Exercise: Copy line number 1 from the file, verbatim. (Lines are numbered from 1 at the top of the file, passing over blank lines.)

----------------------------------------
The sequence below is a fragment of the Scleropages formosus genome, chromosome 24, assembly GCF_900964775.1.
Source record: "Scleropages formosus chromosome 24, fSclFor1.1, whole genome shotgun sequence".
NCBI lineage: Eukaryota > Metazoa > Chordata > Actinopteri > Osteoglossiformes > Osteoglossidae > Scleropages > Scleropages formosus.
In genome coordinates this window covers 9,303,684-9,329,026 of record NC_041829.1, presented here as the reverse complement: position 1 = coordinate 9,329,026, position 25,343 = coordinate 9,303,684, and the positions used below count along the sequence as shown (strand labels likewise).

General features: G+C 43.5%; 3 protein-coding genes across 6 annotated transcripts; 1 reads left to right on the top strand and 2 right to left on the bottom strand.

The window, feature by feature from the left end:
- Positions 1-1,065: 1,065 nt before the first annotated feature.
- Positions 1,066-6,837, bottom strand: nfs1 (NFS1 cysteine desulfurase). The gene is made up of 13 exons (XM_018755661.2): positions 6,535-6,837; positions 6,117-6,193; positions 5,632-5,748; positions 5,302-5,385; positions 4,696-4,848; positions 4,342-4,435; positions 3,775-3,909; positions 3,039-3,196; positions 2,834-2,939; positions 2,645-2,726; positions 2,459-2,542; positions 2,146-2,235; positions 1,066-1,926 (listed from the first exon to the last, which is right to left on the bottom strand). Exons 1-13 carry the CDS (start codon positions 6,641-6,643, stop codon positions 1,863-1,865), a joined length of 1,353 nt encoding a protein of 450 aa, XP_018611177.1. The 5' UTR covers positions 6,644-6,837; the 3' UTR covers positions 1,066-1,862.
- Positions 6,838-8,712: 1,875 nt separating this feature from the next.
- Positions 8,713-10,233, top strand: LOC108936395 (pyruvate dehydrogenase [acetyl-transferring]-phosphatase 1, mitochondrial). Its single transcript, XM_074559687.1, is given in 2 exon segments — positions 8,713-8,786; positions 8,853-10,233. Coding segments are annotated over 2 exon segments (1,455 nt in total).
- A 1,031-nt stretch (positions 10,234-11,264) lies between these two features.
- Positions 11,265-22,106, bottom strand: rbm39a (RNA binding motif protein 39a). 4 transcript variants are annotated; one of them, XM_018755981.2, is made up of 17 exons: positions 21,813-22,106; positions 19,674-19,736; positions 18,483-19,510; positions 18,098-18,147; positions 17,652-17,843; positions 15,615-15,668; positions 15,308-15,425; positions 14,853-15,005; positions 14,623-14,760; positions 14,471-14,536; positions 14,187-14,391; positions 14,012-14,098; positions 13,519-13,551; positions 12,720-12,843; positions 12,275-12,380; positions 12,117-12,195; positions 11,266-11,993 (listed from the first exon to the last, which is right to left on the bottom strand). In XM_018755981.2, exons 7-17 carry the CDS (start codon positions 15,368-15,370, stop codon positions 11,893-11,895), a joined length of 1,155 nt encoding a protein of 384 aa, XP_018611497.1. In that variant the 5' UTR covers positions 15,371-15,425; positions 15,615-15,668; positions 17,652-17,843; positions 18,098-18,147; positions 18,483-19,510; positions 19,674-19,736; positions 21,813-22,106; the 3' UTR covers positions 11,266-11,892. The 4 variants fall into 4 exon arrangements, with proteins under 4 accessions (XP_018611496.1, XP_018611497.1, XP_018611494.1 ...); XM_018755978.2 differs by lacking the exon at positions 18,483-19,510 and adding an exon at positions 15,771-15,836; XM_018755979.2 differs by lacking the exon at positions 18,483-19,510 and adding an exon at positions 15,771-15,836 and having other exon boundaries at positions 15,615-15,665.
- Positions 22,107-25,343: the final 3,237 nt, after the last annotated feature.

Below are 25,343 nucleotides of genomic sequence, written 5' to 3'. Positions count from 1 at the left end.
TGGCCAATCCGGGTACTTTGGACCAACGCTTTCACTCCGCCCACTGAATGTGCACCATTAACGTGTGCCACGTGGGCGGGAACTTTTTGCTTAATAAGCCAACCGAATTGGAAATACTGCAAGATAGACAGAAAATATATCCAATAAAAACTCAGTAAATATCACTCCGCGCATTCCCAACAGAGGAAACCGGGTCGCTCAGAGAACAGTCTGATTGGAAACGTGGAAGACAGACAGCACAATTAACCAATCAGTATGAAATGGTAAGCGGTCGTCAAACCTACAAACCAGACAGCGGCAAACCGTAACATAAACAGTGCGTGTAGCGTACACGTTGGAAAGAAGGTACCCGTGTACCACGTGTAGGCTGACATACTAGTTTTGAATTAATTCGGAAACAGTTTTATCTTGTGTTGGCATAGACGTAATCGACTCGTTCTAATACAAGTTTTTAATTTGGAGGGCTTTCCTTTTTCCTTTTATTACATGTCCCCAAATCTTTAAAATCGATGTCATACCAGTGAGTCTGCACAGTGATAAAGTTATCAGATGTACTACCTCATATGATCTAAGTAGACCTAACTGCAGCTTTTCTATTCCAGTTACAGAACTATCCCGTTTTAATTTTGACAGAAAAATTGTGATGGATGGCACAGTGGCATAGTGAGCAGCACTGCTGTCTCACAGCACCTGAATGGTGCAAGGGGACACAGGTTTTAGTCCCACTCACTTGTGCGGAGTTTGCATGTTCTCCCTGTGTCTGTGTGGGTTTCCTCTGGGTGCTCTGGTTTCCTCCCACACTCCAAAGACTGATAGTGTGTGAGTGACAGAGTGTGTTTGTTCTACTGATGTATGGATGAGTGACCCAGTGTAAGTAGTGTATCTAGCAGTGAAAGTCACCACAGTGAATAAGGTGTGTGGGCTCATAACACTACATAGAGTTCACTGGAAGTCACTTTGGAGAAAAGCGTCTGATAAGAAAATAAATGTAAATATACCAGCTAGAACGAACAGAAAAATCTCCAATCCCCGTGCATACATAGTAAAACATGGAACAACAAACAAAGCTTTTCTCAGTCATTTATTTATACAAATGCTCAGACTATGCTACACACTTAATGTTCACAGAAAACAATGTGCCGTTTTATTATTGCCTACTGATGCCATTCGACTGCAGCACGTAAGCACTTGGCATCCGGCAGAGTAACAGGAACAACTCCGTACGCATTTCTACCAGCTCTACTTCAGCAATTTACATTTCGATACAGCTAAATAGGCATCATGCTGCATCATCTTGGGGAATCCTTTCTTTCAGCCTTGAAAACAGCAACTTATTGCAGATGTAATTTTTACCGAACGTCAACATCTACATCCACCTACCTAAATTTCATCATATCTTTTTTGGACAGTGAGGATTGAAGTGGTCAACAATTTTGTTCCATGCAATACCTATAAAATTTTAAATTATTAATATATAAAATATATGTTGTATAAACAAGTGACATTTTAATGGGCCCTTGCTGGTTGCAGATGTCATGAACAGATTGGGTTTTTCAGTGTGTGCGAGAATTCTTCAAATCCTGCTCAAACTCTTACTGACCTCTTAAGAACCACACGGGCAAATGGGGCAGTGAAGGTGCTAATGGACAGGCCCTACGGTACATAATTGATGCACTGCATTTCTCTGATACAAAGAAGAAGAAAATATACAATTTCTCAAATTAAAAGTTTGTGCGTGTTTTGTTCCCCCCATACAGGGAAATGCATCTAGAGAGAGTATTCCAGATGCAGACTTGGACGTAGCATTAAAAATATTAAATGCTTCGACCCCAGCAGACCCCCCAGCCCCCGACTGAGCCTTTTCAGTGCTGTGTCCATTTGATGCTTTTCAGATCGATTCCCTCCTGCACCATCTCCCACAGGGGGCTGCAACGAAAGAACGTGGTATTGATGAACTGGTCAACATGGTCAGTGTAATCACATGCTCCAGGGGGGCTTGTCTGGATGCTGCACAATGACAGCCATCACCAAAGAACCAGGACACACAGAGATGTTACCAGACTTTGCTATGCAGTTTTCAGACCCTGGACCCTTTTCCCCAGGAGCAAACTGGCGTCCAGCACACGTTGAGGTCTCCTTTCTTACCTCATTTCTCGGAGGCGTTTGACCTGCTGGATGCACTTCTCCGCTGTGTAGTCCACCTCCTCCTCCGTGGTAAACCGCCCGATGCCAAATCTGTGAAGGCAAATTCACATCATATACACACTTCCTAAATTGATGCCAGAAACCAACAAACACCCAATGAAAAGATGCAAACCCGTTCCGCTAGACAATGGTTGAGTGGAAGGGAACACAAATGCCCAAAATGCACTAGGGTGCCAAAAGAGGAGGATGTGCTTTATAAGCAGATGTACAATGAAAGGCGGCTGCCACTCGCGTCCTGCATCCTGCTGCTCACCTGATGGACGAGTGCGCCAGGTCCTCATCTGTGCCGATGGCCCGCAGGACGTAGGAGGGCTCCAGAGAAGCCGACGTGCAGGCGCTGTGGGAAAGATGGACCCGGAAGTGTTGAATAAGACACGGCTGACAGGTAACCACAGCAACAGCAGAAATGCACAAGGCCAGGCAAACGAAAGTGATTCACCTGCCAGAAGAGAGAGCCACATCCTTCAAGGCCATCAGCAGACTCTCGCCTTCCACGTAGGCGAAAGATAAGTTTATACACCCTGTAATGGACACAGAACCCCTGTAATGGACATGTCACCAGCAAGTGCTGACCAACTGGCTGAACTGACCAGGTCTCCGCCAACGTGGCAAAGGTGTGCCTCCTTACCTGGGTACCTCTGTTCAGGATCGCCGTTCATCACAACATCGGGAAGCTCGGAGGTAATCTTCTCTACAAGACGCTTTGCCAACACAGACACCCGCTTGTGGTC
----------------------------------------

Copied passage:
The sequence below is a fragment of the Scleropages formosus genome, chromosome 24, assembly GCF_900964775.1.